Tortilla makers roll past the year mark


Jason and Jaclyn Brzezinski moved to Hopkins so they could open a full-blown production facility for J&J Tortilla Co. Photo by Michael Buck 

Jason and Jaclyn Brzezinski got a little help from their friends to make their dreams of owning a family business come true.

The couple, who now live in Hopkins with their three children and one on the way, several years back befriended John and Debbie Peters, who own J&D Peters Tortillas, Family Farm & Bakery in Vienna, Ontario.

Jaclyn Brzezinski described the older couple — who have nine children — as being “like parents” to her and her husband. Following several years of encouragement and mentorship from the Peterses, the Brzezinskis decided to make their dream a reality and launched J&J Tortilla Co.

“After meeting them and just (knowing) the things we love about food — good, clean food — learning how they make their tortillas, we were inspired, and they were very instrumental in helping us to get our own business started,” Jaclyn Brzezinski said.

The Brzezinskis bought gently used equipment from a connection in Wisconsin they met through the Peterses and began testing and adapting the recipe the couple shared with them.

Josh and Melody Nobel, owners of Melody Bee Farms in Alto, provided space for J&J Tortilla Co. to start making their tortillas under cottage law, and the Brzezinskis began selling the products at farmers markets in Rockford, Caledonia and Ada.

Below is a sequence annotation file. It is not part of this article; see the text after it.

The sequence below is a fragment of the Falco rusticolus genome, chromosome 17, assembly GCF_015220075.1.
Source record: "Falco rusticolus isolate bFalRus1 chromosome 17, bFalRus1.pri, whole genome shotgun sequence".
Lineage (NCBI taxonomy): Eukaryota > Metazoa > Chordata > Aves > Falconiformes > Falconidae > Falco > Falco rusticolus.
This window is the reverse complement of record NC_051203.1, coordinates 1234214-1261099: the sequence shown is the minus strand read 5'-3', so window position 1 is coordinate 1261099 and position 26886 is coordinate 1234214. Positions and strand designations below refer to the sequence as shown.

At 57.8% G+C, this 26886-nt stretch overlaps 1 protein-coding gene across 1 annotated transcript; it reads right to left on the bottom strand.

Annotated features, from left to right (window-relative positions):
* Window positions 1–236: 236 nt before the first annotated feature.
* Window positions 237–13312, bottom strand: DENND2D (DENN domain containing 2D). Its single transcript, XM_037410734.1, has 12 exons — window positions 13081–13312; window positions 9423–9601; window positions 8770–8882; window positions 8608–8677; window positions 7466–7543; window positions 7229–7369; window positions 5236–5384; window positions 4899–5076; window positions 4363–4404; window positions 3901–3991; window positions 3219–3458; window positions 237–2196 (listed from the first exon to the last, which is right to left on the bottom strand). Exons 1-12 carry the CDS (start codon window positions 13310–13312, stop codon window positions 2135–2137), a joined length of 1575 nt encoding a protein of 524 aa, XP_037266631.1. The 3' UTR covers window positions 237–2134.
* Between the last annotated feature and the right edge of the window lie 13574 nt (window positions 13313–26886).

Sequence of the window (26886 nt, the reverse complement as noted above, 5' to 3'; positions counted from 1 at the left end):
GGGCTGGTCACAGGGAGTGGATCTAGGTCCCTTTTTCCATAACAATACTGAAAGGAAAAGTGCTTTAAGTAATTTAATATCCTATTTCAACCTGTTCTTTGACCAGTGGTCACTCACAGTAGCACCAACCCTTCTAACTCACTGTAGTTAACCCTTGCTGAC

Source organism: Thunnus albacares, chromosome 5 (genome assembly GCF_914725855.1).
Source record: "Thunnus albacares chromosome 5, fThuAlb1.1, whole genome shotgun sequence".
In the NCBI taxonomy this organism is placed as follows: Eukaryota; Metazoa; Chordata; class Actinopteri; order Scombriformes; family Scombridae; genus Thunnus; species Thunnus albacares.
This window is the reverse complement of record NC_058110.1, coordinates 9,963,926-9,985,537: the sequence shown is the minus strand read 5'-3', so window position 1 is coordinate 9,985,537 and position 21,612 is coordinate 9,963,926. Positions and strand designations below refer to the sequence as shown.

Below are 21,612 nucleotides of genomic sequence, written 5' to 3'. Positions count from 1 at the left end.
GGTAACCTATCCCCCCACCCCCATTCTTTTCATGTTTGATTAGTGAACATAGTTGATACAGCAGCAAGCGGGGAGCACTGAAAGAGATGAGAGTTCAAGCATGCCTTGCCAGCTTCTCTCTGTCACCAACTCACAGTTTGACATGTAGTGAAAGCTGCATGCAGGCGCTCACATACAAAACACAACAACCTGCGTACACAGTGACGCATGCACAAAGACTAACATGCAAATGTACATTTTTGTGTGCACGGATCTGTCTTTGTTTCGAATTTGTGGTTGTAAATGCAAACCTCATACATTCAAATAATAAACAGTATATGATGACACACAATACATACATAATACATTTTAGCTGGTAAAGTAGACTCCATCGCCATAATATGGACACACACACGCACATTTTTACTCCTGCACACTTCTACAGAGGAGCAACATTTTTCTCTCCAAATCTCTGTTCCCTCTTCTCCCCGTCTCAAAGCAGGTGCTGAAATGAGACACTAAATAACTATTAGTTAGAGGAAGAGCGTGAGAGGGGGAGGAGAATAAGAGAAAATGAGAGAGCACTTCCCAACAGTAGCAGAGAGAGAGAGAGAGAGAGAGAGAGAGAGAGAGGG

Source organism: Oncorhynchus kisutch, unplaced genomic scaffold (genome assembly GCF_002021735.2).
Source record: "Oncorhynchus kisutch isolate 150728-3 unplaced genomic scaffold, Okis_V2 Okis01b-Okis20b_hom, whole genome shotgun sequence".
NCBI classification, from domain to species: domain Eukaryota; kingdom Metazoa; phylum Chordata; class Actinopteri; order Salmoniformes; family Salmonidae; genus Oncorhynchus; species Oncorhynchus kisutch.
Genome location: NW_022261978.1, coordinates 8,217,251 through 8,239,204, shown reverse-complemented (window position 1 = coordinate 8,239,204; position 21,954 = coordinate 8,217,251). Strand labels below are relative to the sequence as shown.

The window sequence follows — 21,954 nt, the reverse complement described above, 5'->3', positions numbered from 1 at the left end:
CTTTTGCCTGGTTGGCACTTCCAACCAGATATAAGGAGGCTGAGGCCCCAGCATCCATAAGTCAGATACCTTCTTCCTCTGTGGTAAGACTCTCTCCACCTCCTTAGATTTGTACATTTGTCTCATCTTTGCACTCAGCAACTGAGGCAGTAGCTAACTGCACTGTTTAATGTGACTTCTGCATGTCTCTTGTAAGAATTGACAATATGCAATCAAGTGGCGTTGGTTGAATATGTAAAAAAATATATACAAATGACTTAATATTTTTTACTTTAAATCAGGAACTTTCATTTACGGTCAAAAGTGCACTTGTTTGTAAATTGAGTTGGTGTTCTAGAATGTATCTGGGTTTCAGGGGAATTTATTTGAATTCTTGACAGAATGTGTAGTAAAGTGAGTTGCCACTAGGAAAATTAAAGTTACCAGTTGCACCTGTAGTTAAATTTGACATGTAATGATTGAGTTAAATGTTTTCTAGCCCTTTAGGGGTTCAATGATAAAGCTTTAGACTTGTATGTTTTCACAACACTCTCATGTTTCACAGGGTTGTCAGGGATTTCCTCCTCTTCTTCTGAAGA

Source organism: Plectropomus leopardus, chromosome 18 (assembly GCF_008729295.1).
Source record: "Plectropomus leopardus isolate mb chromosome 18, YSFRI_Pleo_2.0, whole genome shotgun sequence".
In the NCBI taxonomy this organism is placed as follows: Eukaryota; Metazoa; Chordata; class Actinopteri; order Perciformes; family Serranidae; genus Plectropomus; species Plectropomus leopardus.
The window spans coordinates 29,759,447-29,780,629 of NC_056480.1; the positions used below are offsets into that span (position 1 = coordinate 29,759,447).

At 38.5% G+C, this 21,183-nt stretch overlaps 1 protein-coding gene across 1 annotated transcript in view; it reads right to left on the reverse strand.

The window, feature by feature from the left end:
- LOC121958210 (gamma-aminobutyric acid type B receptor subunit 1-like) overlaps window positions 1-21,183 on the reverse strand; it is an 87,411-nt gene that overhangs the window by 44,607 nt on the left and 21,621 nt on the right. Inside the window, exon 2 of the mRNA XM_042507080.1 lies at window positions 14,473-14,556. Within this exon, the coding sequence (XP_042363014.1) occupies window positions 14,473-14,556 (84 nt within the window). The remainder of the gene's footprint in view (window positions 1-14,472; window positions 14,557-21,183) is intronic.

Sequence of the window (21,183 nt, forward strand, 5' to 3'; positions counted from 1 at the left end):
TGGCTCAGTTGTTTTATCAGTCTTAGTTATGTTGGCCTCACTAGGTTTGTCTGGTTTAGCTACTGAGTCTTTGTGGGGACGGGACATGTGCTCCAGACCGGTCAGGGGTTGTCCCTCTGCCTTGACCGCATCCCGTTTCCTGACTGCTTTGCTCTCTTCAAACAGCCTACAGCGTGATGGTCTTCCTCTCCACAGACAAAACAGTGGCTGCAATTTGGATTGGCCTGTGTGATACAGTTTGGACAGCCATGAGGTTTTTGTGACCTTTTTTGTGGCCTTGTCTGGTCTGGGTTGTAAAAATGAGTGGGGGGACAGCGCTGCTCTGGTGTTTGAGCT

After learning they couldn’t build a commercial operation inside an accessory outbuilding where they lived at the time due to Cascade Township zoning restrictions, the Brzezinskis decided to go rural.

Friends they knew from Hopkins contacted them to say a 10-acre parcel with a house and room for an outbuilding was up for sale just a mile down the road. The Brzezinskis bought the property in December 2016, recognizing its prime location equidistant from Grand Rapids, Kalamazoo and the lakeshore.

Jason Brzezinski worked with Hopkins Township to get the necessary approvals for building a commercial facility. Allegan County Health Department required the facility to have a separate septic system than the one for the house, so they put one in, then began building the commercial bakery.

Last fall, the business secured its final approvals and the couple jumped into full-blown commercial production.

Jaclyn Brzezinski quit her job as a registered nurse at Spectrum Health to keep up with the business, while her husband left his full-time wealth management job at Northern Trust in downtown Grand Rapids and took a part-time job as a bookkeeper and accountant at Speese Painting in Rockford. The rest of his waking hours are devoted to their business.

J&J Tortilla Co. products include kamut, spelt, organic white, nonorganic white and whole wheat tortillas; along with spinach garlic and tomato basil wraps.

In the past year, the business has gone from having zero retail customers to 17 and counting: Meijer’s Bridge Street Market, Grand Rapids; Central Park Market, Holland; Doorganics online delivery service, Grand Rapids/metro Detroit; Earth Fare, Portage; Harding’s, Wayland; Harvest Health, Hudsonville, Grand Rapids and Cascade Township; Horrocks Market, Kentwood; Kingma’s in Ada and Plainfield Township; Midtown Fresh, Kalamazoo; Natural Health Food Center, Kalamazoo; Nature’s Market, Holland; PFC Grocery & Deli, Kalamazoo; Sawall Health Foods, Kalamazoo; and WM FarmLink, Grand Rapids.